His works are notable for their intimacy and beautiful, meticulously crafted characters, despite grandly epic settings. His most recent comic book series Saga is a prime example: Vaughan presents a fundamentally domestic story of parents trying to give their child a good life, backed by a colossal, galactic war. He joins us this week to share why he enjoys storytelling on a grand scale. Vaughan also explains why writing stories about lesser-known comic characters -- like Marvel's weird wildman Ka-Zar -- can be preferable to writing about the big names like Spiderman, and he tracks how fatherhood has affected his writing.

A collection of the first six issues of Brian K. Vaughan's monthly comic book series Saga is available now.
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The Outshot: Brass Eye's Paedogeddon

Please be advised: the content in this week's Outshot may be objectionable to some listeners.

As more details emerge surrounding the BBC's recent horrific pedophilia scandals, Jesse recalls a special episode of the satirical UK television series Brass Eye, called Paedogeddon. The episode was made in response to a similar panic about pedophilia in Britain over a decade ago. Here's a look at Brass Eye's take on media hysteria.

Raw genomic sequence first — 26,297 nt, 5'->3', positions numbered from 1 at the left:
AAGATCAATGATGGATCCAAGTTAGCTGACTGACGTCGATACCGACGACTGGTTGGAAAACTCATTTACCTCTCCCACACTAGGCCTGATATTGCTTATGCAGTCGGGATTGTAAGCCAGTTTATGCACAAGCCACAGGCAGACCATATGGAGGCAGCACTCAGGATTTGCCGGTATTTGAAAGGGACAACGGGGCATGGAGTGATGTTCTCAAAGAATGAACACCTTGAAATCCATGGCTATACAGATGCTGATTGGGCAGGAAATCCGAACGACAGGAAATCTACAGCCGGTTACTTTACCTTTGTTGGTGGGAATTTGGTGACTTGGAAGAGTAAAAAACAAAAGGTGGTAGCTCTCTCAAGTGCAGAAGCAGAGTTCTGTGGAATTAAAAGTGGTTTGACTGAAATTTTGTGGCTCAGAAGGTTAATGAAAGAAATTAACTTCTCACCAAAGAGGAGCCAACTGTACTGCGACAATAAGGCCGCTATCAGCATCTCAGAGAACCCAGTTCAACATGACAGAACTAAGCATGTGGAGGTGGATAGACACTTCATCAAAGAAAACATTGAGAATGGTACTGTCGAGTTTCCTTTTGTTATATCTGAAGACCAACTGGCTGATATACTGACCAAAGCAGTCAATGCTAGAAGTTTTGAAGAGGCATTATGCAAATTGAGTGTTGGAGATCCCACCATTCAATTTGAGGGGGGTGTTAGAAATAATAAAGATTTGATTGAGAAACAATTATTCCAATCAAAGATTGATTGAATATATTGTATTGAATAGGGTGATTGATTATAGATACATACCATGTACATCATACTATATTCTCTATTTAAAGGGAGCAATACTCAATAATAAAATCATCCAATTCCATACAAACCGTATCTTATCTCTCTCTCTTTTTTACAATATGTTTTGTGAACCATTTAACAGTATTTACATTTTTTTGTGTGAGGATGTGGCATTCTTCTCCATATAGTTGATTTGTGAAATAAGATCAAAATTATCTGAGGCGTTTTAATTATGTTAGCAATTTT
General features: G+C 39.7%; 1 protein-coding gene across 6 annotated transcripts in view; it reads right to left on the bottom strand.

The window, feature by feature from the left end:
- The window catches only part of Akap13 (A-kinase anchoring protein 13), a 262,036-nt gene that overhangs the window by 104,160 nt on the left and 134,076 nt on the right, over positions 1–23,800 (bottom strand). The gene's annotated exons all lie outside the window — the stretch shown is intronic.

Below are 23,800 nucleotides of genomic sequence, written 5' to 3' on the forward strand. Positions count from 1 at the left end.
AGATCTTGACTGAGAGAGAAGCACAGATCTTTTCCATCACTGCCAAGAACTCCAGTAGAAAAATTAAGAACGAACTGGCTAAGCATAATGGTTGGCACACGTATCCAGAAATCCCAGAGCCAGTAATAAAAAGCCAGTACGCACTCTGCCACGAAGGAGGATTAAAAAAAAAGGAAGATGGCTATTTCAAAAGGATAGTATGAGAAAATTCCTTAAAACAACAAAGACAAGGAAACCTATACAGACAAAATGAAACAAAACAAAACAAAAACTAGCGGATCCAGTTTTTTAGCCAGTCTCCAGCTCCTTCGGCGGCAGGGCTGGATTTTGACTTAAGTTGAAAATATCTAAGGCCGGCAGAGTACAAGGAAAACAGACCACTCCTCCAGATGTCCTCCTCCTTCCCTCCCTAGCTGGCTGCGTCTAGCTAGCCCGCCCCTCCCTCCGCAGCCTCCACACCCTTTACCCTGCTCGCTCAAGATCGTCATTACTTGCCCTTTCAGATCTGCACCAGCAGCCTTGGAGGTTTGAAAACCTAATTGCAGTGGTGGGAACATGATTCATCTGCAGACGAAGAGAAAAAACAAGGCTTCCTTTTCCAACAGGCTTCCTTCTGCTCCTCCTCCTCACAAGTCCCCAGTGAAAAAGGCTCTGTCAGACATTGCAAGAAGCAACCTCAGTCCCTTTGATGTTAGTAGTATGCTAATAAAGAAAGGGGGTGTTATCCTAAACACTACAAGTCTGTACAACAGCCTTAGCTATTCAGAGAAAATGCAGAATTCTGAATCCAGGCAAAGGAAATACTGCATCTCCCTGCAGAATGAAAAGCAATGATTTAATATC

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Stop Podcasting Yourself 246 - Warren Bates

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Warren Bates

Warren Bates returns to talk fast food promotional cups, communal dining, and Graham's dumb art project.

Download episode 246 here. (right-click)

Get in touch with us at stoppodcastingyourself [at] gmail [dot] com or (206) 339-8328.

Brought to you by:

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Jordan, Jesse, Go! Episode 253: Gasbagging with Sara Benincasa

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Sara Benincasa

Comedian Sara Benincasa joins Jordan and Jesse for a discussion of Gordon Ramsay, trolling, Sara's bathtub talk show, and eating alone.

RISK! #409: In My Own Skin

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Andrew Solmssen